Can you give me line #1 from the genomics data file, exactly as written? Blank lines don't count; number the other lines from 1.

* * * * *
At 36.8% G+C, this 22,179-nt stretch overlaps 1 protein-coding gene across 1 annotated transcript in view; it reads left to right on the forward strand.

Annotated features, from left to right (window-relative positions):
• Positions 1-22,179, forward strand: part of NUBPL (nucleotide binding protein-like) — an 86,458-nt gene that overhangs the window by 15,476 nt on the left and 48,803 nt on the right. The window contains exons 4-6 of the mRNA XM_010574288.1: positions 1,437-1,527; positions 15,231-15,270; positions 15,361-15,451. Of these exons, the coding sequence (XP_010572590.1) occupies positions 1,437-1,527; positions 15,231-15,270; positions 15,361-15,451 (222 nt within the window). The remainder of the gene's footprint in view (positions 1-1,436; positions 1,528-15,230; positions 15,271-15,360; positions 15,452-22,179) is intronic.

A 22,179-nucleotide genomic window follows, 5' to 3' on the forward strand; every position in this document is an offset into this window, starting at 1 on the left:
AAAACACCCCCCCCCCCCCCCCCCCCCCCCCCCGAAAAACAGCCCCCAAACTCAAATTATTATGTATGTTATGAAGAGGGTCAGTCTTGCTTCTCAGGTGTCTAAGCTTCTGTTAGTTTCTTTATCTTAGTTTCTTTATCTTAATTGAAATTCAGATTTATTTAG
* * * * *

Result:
At 36.8% G+C, this 22,179-nt stretch overlaps 1 protein-coding gene across 1 annotated transcript in view; it reads left to right on the forward strand.